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This renewable solvent system consisting of hot acetic acid-water mixtures can simultaneously purify, fractionate, and solvate lignins. This approach to purifying and controlling the molecular weight of lignin improves the pulping process and its output. Previous processes can be expensive and have poorly controlled molecular or chemical properties. Using traditional methods, less than 0.2 percent of the 50 million tons/yr of Kraft lignin is recovered for use in value-added products because of high ash content and poorly controlled molecular and chemical properties. Clemson University researchers have developed a hot acetic-water solvent system that can obtain ultra-pure lignin (UPL). This unique, multifunctional method for solvation will enables direct processing of lignin into microstructure-controlled, high performance carbon fibers and coatings. This form of ultra-pure lignin has potential to replace petroleum-derived polymers in a wide variety of applications.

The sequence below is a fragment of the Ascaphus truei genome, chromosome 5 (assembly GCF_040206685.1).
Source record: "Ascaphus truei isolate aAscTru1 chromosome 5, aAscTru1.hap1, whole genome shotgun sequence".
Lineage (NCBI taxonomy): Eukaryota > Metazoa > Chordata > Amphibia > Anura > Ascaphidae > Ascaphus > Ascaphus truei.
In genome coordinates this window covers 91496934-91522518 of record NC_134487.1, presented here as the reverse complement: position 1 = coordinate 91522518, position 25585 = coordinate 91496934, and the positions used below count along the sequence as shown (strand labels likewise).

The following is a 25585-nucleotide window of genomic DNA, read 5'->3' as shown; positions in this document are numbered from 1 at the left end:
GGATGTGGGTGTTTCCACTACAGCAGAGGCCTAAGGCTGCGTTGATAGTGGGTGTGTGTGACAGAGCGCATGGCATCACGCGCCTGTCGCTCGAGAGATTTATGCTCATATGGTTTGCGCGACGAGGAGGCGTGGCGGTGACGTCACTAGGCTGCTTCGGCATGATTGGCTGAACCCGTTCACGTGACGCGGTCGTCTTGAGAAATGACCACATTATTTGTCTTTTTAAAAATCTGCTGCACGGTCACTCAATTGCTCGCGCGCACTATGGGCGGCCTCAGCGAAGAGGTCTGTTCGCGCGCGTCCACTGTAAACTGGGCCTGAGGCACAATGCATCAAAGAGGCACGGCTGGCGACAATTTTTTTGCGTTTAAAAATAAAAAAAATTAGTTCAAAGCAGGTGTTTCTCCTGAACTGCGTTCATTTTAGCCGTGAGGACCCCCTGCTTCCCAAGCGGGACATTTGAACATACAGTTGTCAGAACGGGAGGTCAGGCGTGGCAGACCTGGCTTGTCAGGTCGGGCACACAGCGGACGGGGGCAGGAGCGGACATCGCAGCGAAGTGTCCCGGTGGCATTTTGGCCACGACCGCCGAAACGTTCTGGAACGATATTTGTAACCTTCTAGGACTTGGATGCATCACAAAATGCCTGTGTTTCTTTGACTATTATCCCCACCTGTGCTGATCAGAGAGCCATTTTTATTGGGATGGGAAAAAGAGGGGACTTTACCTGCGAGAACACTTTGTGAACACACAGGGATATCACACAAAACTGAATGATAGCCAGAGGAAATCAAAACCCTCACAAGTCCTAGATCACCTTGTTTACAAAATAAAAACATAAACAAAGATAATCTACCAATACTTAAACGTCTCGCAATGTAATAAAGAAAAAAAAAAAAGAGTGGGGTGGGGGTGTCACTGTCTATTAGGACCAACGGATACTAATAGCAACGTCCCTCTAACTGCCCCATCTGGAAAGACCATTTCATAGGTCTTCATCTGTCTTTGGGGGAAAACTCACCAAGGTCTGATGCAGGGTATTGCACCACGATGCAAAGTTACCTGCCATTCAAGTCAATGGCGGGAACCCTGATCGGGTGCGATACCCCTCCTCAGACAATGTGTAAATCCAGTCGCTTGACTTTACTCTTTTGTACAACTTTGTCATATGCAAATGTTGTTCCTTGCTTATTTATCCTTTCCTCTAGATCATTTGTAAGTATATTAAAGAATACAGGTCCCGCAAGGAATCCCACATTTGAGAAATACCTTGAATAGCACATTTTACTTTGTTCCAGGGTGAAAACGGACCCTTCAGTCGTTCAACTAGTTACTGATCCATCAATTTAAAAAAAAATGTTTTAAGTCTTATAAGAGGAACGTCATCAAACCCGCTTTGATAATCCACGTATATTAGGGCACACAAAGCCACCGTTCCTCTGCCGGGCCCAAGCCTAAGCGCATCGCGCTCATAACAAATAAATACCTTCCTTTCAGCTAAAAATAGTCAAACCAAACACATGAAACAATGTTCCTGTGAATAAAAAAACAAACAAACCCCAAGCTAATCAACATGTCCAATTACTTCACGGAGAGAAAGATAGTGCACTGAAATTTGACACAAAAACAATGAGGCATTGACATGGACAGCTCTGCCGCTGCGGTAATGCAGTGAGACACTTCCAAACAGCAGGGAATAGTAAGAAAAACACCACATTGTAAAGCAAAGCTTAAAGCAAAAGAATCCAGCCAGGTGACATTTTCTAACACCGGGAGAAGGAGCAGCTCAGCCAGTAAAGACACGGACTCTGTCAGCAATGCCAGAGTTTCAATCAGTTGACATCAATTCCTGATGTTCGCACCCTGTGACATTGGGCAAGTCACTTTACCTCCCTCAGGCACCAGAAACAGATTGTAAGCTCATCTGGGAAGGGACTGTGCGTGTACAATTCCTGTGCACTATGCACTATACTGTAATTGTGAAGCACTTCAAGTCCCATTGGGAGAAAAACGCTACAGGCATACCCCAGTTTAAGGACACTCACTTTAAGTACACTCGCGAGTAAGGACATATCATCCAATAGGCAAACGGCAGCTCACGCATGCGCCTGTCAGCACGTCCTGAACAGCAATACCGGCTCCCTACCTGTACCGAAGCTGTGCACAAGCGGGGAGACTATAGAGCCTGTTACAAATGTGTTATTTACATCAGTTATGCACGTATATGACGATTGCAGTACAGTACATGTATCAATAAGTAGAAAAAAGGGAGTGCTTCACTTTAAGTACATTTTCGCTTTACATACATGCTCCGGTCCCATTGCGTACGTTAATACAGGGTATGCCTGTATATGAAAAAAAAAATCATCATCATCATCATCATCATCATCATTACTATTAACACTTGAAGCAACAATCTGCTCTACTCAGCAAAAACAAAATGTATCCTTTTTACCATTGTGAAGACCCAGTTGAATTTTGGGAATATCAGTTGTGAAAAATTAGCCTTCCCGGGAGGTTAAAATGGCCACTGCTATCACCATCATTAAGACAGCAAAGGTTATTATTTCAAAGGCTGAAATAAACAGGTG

Carbon fibers, Industrial and Food additives, Biofuels
This approach uses a renewable solvent system that can simultaneously purify, fractionate and solvate lignins. The process operates at an elevated temperature in the presence of the hot acetic acid-water mixture, making the formation of a liquefied lignin phase. A key element of this process is tuning the compositions of the solvent system so as to split the lignin into two phases, a solvent-rich and a lignin-rich phase. This phase split is the key to the highly versatile purification, fractionation/molecular weight control, and solvation of the lignin. The ultra-pure lignins produced have broad potential use as carbon fiber.
Issued U.S. Patent
Mark Theis, Adam Klett, David Bruce
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